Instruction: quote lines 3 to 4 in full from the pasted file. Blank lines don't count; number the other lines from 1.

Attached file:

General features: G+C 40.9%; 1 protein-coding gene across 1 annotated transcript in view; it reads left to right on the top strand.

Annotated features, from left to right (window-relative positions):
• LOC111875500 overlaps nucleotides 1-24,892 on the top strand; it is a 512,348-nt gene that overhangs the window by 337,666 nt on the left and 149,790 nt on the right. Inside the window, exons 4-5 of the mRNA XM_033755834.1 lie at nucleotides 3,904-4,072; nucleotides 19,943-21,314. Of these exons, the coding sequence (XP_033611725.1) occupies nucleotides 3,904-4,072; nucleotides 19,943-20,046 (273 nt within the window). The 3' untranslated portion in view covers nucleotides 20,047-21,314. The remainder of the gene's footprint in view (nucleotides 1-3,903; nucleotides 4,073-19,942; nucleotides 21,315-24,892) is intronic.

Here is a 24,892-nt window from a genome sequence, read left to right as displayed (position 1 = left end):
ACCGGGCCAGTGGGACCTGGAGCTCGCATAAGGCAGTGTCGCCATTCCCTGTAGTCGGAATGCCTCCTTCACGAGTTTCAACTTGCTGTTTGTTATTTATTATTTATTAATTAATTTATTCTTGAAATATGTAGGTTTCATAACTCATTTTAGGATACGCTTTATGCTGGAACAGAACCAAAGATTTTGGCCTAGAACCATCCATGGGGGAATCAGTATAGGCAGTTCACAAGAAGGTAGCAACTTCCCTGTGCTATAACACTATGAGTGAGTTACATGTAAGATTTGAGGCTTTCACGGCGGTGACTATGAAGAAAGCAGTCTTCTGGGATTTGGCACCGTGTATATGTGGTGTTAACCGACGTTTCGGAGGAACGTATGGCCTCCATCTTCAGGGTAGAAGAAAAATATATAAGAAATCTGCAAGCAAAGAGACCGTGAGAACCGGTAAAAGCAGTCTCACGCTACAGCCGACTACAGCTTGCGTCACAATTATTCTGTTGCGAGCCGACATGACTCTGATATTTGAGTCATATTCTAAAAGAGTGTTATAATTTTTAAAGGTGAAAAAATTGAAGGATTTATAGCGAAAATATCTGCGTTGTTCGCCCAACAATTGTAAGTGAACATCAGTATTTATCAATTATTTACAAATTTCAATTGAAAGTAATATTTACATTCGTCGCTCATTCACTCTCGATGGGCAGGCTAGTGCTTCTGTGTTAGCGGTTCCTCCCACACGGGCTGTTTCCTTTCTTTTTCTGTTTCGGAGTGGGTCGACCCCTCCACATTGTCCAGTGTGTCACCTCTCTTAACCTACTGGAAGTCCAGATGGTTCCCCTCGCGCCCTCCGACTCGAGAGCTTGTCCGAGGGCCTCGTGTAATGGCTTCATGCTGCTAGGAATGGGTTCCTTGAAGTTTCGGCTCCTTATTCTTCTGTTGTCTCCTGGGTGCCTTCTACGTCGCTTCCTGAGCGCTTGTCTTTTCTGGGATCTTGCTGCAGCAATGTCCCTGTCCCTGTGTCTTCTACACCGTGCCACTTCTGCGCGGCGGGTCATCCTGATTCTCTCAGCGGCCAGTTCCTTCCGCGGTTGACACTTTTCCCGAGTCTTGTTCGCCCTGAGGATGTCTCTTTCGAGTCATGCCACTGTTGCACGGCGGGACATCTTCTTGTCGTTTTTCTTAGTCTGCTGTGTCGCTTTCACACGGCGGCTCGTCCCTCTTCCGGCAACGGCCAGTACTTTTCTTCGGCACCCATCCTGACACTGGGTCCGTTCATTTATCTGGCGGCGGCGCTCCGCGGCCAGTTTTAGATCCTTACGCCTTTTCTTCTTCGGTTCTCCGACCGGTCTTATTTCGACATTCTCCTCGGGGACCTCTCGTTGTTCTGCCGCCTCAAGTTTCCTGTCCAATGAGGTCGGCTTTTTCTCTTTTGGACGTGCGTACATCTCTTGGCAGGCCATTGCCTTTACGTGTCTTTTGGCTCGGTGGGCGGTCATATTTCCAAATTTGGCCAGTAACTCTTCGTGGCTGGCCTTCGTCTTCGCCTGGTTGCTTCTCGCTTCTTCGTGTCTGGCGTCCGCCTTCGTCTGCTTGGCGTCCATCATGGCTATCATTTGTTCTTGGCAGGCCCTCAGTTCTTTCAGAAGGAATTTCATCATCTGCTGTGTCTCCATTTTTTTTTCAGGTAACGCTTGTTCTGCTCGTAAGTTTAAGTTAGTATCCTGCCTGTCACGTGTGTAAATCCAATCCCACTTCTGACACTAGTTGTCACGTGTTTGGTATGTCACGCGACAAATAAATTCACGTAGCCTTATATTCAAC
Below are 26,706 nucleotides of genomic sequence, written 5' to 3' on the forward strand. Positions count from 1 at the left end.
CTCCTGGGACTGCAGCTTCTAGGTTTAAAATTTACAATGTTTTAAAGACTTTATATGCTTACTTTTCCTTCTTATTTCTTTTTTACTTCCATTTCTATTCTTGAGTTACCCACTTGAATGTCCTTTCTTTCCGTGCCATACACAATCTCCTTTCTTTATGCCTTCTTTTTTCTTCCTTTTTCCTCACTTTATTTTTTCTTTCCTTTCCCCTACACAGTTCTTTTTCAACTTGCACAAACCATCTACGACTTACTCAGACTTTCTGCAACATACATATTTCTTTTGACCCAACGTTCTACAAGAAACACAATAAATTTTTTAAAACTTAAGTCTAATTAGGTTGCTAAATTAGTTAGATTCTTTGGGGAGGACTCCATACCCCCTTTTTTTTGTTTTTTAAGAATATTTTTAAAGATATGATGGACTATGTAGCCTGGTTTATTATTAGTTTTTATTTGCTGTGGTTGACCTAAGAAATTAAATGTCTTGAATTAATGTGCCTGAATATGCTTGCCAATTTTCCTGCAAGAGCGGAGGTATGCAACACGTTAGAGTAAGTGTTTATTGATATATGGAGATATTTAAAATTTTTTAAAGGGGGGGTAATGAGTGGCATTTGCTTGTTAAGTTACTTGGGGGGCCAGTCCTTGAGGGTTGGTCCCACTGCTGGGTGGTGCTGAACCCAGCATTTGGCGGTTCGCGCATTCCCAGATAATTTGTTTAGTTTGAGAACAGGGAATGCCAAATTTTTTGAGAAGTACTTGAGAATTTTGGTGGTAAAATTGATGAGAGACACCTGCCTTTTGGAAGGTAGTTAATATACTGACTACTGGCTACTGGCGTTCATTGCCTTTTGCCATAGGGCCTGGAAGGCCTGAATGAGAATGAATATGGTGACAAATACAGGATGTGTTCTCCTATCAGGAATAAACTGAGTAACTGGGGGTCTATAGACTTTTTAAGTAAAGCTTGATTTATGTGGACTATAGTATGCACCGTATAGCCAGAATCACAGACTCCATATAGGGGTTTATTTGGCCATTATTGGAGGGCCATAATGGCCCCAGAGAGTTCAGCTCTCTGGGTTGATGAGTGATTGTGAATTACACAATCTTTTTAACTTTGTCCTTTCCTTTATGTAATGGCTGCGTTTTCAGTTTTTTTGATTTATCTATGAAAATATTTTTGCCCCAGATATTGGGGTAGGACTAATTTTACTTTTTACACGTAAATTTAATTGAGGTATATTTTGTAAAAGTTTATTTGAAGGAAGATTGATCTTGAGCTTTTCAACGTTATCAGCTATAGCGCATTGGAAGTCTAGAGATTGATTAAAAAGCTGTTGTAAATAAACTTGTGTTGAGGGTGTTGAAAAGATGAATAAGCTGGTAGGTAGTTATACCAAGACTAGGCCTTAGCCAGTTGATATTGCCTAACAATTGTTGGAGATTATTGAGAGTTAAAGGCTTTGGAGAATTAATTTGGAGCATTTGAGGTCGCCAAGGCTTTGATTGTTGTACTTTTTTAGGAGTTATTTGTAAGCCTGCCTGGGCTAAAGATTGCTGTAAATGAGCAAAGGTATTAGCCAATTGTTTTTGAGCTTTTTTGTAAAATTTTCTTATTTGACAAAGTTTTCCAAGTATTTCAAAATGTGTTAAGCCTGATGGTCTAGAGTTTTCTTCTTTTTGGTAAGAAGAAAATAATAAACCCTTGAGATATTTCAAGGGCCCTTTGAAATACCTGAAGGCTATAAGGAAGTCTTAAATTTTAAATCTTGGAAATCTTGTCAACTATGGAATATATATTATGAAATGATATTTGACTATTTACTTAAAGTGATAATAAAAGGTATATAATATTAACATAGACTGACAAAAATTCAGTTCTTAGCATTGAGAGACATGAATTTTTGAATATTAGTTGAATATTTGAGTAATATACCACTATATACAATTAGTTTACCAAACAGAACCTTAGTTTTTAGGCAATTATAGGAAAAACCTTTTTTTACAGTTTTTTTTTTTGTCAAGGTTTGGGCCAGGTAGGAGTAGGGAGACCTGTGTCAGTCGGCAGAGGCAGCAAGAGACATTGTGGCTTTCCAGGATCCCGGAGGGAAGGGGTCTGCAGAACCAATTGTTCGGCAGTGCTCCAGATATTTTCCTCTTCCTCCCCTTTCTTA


• LOC111875500 overlaps nucleotides 1-24,892 on the top strand; it is a 512,348-nt gene that overhangs the window by 337,666 nt on the left and 149,790 nt on the right. Inside the window, exons 4-5 of the mRNA XM_033755834.1 lie at nucleotides 3,904-4,072; nucleotides 19,943-21,314. Of these exons, the coding sequence (XP_033611725.1) occupies nucleotides 3,904-4,072; nucleotides 19,943-20,046 (273 nt within the window). The 3' untranslated portion in view covers nucleotides 20,047-21,314. The remainder of the gene's footprint in view (nucleotides 1-3,903; nucleotides 4,073-19,942; nucleotides 21,315-24,892) is intronic.

Here is a 24,892-nt window from a genome sequence, read left to right as displayed (position 1 = left end):